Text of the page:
The question was put and the motion was adopted.

SHRIMATI BRINDA KARAT: Sir, I introduce the Bill. (Ends)

THE CONSTITUTION (AMENDMENT) BILL, 2007

(AMENDMENT OF ARTICLE 15)

MS. PRAMILA BOHIDAR (ORISSA): Sir, I beg to move for leave to introduce a Bill further to amend the Constitution of India.

The question was put and the motion was adopted.

MS. PRAMILA BOHIDAR: Sir, I introduce the Bill.

(Ends)

MESSAGES FROM LOK SABHA

(I)              Motion Re: Extension of time for presentation of the Report of the Joint Committee to examine the constitutional and legal position relating to office of profit.

(II) The Apprentices (Amendment) Bill, 2007.

SECRETARY-GENERAL: Sir, I have to report to the House the following messages received from the Lok Sabha, signed by the Secretary-General of the Lok Sabha:-

(I)

 

Sir, I am directed to inform you that Lok Sabha, at its sitting held on the 7th of September, 2007, adopted the following motion regarding extension of time for presentation of the Report of the Joint Committee to examine the constitutional and legal position relating to office of profit:-

MOTION

"That this House do extend upto last day of the Winter session, 2007 the

time for presentation of the Report of the Joint Committee to

examine the constitutional and legal position relating to office of

profit."

(II)

"In accordance with the provisions of rule 120 of the Rules of Procedure and Conduct of Business in Lok Sabha, I am directed to inform you that Lok Sabha, at its sitting held on the 7th September, 2007, agreed without any amendment to the Apprentices (Amendment) Bill, 2007, which was passed by Rajya Sabha at its sitting held on the 30th of August, 2007".

 

(Ends)

MR. DEPUTY CHAIRMAN: Now, we will take up The Compulsory Voting and Prohibition of Pre-Poll Survey and Exit Poll of Election Bill, 2004. Shri Santosh Bagrodia.

SHRI SANTOSH BAGRODIA: Sir, I have told the mover of the Bill that I will speak next week.

MR. DEPUTY CHAIRMAN: Okay. Dr. M. S. Gill.

THE COMPULSORY VOTING AND PROHIBITION OF PRE-POLL SURVEY AND EXIT POLL OF ELECTION BILL, 2004.(CONTD.)

 

DR. M. S. GILL (PUNJAB): Sir, I look forward to Fridays. As my Christian friends might say, 'it is a Good Friday'. We have got the House going and we have got lots of Members present and we have got a very important item to talk about. I am happy that Mr. Narayanasamy managed to get this important Bill on the Election Commission and our electoral management system into discussion and I am glad that the discussion is taking place. I stand here more as a former Chief Election Commissioner and a person who was very much involved in this. Mr. Narayanasamy has taken the trouble to get all the material and the very fundamental basic order of 20th January, 1998 is my order as CEC.

(Contd. by NBR/1J)

-SSS/NBR-SCH/1J/2.45.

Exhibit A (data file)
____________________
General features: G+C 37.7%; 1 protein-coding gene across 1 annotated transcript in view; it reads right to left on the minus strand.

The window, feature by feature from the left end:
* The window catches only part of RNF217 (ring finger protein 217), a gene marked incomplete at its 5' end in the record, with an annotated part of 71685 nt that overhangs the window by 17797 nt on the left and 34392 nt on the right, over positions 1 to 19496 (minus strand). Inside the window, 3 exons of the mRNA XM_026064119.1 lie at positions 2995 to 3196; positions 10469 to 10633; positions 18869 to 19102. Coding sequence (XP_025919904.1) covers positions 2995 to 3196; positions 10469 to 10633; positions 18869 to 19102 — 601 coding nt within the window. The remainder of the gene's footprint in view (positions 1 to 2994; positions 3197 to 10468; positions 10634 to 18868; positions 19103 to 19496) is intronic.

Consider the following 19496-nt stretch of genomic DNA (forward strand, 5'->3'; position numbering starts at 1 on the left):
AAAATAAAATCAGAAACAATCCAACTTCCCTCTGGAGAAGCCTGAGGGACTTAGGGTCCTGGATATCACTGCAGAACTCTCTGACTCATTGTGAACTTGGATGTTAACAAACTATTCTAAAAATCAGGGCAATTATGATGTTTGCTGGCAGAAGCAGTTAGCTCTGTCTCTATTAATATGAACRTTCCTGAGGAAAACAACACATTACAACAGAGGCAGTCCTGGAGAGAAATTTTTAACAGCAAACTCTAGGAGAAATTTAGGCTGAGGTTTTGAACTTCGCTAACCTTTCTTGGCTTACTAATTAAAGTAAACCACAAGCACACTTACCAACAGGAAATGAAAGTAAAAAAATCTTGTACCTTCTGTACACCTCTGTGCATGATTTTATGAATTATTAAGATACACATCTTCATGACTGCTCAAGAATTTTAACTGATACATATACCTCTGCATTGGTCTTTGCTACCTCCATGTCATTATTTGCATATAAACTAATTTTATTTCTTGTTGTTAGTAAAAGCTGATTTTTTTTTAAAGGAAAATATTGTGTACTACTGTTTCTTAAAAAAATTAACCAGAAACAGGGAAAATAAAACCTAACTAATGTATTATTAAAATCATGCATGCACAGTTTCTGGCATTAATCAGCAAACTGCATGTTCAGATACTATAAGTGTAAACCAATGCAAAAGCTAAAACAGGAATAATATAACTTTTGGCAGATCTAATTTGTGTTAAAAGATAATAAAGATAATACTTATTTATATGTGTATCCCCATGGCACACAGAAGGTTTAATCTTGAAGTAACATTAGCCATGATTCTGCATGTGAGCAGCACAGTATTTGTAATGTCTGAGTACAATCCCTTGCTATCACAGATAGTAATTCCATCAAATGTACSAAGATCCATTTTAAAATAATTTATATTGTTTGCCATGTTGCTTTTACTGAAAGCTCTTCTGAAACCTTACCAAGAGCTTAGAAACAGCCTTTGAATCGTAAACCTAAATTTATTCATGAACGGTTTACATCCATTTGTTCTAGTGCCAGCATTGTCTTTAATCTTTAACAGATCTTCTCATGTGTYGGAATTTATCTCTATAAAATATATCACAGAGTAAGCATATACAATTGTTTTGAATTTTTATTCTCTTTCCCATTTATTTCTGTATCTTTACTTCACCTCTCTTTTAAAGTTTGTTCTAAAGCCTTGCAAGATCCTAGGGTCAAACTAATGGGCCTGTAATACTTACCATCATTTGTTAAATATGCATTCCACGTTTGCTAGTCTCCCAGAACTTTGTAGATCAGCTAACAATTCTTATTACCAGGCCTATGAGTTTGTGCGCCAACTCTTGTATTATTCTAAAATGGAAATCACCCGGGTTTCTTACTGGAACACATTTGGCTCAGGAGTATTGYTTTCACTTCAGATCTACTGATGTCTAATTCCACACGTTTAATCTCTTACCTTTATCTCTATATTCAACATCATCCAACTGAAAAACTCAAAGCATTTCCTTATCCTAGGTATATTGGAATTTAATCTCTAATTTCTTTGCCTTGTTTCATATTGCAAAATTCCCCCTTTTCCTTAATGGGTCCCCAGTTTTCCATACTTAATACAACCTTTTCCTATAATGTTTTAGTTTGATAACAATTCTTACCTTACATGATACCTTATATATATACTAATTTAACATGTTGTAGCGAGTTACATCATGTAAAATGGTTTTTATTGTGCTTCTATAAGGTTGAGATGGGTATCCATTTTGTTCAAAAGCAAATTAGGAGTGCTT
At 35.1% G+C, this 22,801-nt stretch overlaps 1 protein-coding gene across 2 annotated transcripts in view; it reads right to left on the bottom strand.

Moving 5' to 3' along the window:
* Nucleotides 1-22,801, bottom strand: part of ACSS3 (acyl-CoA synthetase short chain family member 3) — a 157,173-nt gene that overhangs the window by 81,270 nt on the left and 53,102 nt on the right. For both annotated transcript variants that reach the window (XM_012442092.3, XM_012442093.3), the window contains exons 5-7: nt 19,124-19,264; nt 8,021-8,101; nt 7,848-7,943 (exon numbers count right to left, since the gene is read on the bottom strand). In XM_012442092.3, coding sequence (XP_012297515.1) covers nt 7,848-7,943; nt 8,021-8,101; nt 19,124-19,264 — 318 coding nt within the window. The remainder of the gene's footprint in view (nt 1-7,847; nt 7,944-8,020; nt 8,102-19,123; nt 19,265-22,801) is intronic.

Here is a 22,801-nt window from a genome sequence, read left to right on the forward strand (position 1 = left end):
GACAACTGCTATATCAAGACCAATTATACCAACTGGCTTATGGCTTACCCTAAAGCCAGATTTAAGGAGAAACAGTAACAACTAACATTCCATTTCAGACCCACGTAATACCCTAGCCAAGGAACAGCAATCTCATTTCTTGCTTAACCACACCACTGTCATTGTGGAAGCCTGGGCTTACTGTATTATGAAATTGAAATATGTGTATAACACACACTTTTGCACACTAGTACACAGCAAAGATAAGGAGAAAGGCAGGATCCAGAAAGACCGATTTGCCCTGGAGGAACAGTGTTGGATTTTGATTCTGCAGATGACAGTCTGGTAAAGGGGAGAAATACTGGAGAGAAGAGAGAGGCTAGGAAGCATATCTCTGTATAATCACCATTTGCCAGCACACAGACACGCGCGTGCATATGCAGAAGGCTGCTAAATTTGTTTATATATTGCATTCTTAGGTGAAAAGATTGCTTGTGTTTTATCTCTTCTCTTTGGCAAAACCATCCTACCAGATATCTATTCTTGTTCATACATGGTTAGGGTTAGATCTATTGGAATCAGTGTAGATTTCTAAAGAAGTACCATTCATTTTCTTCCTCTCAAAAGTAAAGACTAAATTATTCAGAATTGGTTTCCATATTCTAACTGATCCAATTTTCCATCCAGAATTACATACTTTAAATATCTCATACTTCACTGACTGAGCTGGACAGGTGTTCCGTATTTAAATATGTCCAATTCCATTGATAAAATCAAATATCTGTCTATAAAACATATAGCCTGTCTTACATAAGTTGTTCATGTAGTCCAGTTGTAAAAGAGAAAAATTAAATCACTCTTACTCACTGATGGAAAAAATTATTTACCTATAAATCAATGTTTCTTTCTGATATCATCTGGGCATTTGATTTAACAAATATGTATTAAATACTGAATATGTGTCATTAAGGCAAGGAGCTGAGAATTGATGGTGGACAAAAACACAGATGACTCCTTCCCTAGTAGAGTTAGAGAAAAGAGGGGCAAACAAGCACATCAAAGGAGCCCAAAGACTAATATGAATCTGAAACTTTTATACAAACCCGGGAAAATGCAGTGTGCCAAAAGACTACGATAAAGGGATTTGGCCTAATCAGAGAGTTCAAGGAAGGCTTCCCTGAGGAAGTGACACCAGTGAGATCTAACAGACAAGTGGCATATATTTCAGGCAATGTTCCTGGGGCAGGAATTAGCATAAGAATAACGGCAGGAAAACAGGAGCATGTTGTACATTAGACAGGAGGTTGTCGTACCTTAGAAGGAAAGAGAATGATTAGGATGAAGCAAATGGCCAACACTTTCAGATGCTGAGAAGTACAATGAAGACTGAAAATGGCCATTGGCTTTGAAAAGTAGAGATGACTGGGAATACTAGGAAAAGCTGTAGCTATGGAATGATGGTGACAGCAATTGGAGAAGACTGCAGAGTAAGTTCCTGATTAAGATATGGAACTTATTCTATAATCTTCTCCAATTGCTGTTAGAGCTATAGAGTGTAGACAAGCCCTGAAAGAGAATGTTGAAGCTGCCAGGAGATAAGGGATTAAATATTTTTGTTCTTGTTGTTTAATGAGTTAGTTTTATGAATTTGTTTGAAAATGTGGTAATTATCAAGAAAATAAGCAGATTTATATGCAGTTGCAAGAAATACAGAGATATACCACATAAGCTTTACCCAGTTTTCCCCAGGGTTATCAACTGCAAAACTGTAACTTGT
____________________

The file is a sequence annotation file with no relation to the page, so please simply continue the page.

DR. M.S. GILL (CONTD.): It is a six page order. We had spent a lot of time in crafting that. Therefore, I will try to assist the House, because it is a matter for the whole House and all the parties something really worth looking at it. Sometimes, I do feel sorry. And, I say it without any rankour that the last Government was in office for six years, really speaking, it did not advance the electoral reforms. I have to say it. And, this Government also, more than three years have gone, there is no occasion when I have heard that it wants to look at this issue collectively. I think it should be looked at. There are so many things to look at. Today what has been brought, through this Bill, are two very simple things. The first one, what I think, is, more a kind of class factor -- upper middle class and people of a certain level -- which think that there should be a compulsory voting. Then, examples are given that some few countries in the world try to do it. Now, this is a matter quite easily dealt with as far as I am concerned. As Chief Election Commissioner, I said it, at least, in my judgment and I say it now. Yes; the material here before me talks about minor countries, here and there, which have tried to suggest that it should be compulsory, every citizen should vote, it is his duty, it is a part of your citizenship duties and, of course, everybody can understand that. In an ideal world, yes, of course, every citizen should vote. There is no denying the necessity of the benefit of doing so. But, when I look at this, out of the countries quoted here, as people who go for compulsory voting, the only one really worth talking of is Australia. It is a highly advanced country, extremely rich with small population. And, they have a US $ 20 fine or $ 100 Australian if you do not vote. They don't really bother to collect it. But, anybody can pay it. It is no big deal. Other countries to talk of are: Fiji, Greece, Liechtenstein and Luxemburg. No. The large countries of democracy in the world, England, France, Germany, America, Canada and I could go on, do not have this. We don't have it. I think this is not something to focus on in my opinion. In fact, I put it another way with my kind of thinking and I had said this as CEC that before you go in for compulsory voting for citizens, putting a duty on citizens that they must go and do this duty, I would like to ask that there should be compulsory food, there should be compulsory shelter, there should be compulsory education and there should be compulsory health. You have not done that. No Government in this country has done this in sixty years and you may not be able to it in another 100 years. So, what are we talking about telling the man who is on the footpath that you have to vote. Otherwise, we will do this and that. Whether my fried is aware of the harassment that is going to cause due to a little punishment which he prescribed here, if God forbid, if you pass such a law? And, do you know every Havaldar will mint money taking every fellow and say, " ֆ ֯ ֛ , ִֵָ ױ ? և, , ׻֋ " Yes; we must have the highest percentage of free voluntary voting. When I was there for eight long years, I worked for it. I will tell you that in one election in six States, I learnt four sentences. I wrote in Roman English. I learnt Bengali, Telugu, Malayalam and Tamil. I wrote two sentences which I wanted to say in Roman letters like the British used to do. I practised it and I went on TV to say again and again, 'Come out and vote. It is good for you, good for the country.' And, I am glad to say, for Parliamentary Elections -- I held three of them -- that I consistently had more than 60 per cent of voting and rather high percentages going up to 70 per cent in State elections. So, the correct way to go for more voting is not compulsory voting in my opinion. It is really for all of us to push for democracy, the Commission to propagate. I used DD a great deal. It is a public broadcaster.